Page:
What to do with your tax refund:
Life hack: Invest it
Tempting as it is to spend your tax refund on a vacation, a home renovation, or a free-poutine-for-everyone-street-dance party, investing it long-term will pay off nicely, especially if you are younger. As any rudimentary financial software, or 8th grade math teacher will attest, the compounding effect of an early-life savings plan is astonishing.
Do that thing you were meaning to do
No, not that thing. The other one: implement strategies in your financial plan, if you have one (hint: you should have one). For example, you could use the refund to:
prepare your Will or Power of Attorney;
set up your emergency fund;
put adequate disability or life insurance in place;
contribute to an RRSP, RESP, a TFSA, or my personal favourite;
pay down debt.
Some of these ideas are fleshed out more below:
Risk management strategies
Most people understand the benefits of saving but some of us have a bit of a tortured relationship with death, math -- and insurance. Here’s the thing. What is you most valuable financial asset? Your house? Your RRSP? Your Wayne Gretzky rookie card? If you are under 55, probably not. Add up your expected average annual income over the lifespan of your employment span of 35 or 40 years (say $75,000 x 40 years = $3,000,000). That’s already a huge asset, without being grossed up for inflation. So insure it, especially if you have a family relying on you. And not only your life, but insure your health (with disability insurance).
If you plan to help your children or grandchildren with their education, you could use your tax refund to contribute to a Registered Education Savings Plan (RESP). Note that the first $2,500 of an annual RESP contribution attracts a federal government grant of $500 (that’s a 20% “return,” so… your analysis ends here. Just do it). If you are behind on this strategy (which is designed to accumulate annually) you can double-up your annual contributions, which will double up the annual grant until you are caught up. Don’t wait too long. Once the youngest in your family plan turns 17, the annual grants dry up.
Reduce non-tax-deductible debt
First, slap yourself in the face with a stale pancake for buying that outrageously-expensive deck furniture set last spring, then pay down your outstanding consumer debt, beginning with amounts subject to a higher interest rate. Most debt interest is not tax-deductible, but some is. Generally, it has to be clear that the loans were expressly provided to fund either investments or a business in order for its interest to be tax-deductible. You can sometimes do a little juggling, but do it under supervision of a professional accountant.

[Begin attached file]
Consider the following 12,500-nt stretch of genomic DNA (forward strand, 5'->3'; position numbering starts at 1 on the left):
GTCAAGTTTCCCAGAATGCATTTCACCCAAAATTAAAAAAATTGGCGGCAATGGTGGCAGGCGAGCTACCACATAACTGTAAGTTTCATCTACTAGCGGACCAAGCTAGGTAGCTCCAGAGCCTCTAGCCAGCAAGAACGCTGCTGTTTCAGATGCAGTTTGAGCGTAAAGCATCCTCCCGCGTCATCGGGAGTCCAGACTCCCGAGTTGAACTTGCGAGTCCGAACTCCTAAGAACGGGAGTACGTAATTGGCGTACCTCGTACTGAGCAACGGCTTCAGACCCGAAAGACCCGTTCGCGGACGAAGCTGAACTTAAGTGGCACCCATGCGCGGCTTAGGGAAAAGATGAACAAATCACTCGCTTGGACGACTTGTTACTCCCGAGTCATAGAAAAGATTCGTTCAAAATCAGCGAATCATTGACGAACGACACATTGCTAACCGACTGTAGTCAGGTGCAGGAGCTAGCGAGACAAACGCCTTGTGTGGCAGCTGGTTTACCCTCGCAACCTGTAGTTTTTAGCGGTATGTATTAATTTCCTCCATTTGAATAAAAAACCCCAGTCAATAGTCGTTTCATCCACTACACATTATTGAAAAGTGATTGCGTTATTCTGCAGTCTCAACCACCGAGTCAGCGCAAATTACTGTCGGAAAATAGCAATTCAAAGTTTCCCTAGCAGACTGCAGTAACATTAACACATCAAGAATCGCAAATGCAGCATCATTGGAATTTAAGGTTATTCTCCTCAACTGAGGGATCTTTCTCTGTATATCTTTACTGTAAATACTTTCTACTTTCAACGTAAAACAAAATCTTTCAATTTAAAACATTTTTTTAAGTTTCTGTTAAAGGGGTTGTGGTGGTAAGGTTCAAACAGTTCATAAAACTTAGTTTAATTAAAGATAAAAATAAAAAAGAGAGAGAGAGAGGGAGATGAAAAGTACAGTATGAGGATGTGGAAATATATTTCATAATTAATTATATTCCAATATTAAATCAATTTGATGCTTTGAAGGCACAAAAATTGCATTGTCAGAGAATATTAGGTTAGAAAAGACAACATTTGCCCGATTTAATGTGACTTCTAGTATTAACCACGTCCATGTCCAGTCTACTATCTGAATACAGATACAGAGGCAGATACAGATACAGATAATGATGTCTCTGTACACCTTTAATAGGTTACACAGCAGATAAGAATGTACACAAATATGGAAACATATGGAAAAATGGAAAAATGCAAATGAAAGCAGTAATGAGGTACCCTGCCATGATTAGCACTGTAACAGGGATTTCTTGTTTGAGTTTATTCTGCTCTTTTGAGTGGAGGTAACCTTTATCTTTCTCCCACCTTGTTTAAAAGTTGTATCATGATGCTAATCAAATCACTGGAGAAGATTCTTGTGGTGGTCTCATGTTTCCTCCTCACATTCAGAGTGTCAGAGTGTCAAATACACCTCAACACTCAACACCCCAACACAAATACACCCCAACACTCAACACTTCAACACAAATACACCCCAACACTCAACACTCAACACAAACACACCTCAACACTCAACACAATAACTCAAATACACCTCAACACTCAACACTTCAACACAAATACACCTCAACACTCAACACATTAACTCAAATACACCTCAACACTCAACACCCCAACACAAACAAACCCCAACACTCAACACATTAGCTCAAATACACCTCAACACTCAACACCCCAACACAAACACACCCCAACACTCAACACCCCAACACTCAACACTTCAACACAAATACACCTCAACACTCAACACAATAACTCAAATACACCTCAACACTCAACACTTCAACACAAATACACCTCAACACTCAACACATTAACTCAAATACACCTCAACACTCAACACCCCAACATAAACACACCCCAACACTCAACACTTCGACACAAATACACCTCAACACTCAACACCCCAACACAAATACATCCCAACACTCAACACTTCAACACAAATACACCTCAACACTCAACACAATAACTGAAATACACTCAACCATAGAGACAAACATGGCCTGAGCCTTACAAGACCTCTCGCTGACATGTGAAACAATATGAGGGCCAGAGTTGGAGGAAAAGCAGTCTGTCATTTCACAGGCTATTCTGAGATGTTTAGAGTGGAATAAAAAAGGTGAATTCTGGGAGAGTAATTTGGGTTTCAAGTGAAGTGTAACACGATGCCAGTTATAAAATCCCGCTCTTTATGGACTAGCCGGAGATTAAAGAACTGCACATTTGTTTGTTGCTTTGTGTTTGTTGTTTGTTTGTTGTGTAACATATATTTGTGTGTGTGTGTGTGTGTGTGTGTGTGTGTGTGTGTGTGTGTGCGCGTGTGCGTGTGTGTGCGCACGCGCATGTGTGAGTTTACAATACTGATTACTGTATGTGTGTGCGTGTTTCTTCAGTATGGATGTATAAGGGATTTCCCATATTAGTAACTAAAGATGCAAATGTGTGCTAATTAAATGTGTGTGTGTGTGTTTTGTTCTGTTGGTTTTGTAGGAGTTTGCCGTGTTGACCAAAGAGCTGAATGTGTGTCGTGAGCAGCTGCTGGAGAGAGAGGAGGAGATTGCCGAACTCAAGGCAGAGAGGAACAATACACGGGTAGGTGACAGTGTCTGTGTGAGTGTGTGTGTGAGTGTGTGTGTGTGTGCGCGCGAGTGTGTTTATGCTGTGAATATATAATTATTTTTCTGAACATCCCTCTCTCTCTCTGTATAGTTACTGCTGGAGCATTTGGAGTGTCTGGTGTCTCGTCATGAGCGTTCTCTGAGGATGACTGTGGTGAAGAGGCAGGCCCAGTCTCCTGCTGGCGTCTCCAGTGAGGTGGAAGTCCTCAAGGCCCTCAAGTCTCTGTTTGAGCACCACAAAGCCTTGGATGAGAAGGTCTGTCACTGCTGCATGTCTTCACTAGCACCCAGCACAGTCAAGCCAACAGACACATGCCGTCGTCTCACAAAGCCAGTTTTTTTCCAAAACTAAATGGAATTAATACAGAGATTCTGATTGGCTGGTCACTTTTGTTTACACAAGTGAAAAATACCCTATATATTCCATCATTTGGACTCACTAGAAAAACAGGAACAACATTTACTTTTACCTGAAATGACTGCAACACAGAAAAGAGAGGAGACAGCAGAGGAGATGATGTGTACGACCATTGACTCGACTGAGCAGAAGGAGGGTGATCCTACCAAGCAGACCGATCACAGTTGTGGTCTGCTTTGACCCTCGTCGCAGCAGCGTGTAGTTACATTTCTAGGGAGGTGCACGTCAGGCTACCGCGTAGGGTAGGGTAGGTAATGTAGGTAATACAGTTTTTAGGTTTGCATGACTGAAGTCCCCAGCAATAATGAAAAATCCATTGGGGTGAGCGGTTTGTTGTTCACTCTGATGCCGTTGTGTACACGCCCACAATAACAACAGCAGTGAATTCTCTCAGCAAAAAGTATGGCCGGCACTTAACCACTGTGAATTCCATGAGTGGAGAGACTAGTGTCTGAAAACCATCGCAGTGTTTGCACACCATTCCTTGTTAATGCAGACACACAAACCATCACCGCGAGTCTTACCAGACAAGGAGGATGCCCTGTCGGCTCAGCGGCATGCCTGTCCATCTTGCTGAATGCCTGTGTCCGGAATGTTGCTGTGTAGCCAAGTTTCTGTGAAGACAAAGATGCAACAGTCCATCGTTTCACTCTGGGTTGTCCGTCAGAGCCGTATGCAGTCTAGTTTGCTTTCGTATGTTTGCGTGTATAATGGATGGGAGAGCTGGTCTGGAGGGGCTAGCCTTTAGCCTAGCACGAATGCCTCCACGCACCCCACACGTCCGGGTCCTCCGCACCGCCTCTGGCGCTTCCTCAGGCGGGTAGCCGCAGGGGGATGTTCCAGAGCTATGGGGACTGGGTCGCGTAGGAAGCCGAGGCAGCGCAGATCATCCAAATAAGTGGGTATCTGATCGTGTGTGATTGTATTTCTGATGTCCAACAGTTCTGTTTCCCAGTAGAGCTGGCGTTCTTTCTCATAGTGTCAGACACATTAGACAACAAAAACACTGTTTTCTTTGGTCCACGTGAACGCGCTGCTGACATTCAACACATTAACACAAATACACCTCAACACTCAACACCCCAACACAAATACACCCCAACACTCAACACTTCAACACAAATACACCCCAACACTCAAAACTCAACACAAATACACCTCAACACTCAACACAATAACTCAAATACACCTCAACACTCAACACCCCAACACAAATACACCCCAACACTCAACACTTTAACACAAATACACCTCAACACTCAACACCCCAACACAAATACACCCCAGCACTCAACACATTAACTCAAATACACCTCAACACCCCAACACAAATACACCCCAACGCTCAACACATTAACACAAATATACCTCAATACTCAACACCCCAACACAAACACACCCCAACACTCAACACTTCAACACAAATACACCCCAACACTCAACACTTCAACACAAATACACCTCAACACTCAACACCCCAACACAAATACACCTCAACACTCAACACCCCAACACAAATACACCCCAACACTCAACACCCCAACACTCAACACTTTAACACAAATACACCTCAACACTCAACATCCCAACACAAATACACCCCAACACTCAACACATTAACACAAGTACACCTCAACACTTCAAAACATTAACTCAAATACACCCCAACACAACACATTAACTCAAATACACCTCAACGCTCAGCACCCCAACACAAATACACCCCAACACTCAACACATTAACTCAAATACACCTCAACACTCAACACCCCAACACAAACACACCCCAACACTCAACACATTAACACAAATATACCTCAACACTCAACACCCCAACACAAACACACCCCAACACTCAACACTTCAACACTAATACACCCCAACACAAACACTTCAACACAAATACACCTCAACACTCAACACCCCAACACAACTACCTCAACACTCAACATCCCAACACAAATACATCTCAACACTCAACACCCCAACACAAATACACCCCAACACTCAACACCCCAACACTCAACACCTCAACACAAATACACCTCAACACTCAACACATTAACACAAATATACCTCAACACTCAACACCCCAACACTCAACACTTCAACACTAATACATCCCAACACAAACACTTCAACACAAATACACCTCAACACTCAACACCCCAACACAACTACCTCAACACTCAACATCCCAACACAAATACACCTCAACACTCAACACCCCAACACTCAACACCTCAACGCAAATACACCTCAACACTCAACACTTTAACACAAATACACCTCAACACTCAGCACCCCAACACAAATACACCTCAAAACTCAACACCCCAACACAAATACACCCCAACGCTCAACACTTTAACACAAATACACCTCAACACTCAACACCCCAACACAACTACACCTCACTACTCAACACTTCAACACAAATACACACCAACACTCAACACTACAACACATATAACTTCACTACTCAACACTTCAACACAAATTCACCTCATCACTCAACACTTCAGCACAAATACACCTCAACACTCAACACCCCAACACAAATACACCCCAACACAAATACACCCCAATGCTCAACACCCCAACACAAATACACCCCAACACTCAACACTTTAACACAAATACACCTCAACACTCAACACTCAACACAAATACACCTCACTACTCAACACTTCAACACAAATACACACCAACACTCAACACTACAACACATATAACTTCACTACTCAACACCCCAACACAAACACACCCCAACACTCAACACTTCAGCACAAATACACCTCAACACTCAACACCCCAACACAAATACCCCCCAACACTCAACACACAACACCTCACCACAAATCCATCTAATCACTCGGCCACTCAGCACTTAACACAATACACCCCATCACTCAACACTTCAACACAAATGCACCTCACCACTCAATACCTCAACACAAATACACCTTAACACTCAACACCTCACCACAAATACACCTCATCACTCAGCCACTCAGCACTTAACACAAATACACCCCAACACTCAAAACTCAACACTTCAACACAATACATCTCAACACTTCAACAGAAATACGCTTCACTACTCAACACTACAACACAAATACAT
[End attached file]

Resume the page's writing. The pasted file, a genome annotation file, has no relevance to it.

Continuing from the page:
The Leveraged Loan Strategy Hangover Syndrome:
For the record, I discourage my clients from diving in to a leveraged investment portfolio, motivated by a tax rebate, its tax-deductible interest, and a chubbier, debt-laden portfolio. Yes, it’s a perfectly legal and legitimate investment strategy, but the sexy loan portfolio is usually outweighed by the dark circles under your eyes, which isn’t attractive unless you are a gothic punk rock star, or a pouty teenage YouTube sensation, which you aren’t. A good night’s rest is precious.
A much cooler idea is the Spousal Loan strategy, if you are in the right income bracket. That’s another whole article of its own, coming soon.
RRSP or non-registered savings
If you don’t have high-interest non-tax-deductible debt, consider contributing to an RRSP or a non-registered investment account. The choice between the RRSP or non-registered account depends on several financial assumptions. Here’s a couple of suggestions that may help:
If you expect your marginal tax rate in retirement to be the same or lower than your marginal tax rate today, consider contributing to your RRSP;
Securities that produce Canadian source dividends and capital gains are usually part of a portfolio mix, often substantially. Their tax advantages (of dividend and capital gain income) are wasted in an RRSP, but they are still good investments in any account. If you have a choice, and are already maxed on your RRSP’s, lean to the non-registered accounts for these.
Contribute to a Tax-Free Savings Account (TFSA)
The TFSA allows you to make a $6,000 (for 2019) annual maximum contribution, for a total of $63,500 per person if you qualified from the start. (Any bets this eventually becomes a Liberal-Conservative election issue sometime this decade?) All growth, income and withdrawals are tax-free, which makes me want to dance in the street. You can also gift money to your spouse to invest in a TFSA without being subject to the income attribution rules.
Should you invest your tax refund in an RRSP or a TFSA, if you’re unable to do both?
Choose the TFSA if your expected tax rate in retirement is going to be higher than today.
Otherwise, choose the RRSP.
Given that TFSA’s allow for tax-free withdrawals, some people think of them as an emergency fund. That works, I suppose, but their long-term tax-free advantages really pay off in the later decades -- the power of compounded growth is, shall we say, compounded by their additional tax-free status.
There’s a lot here, but we’ve really only scratched the surface.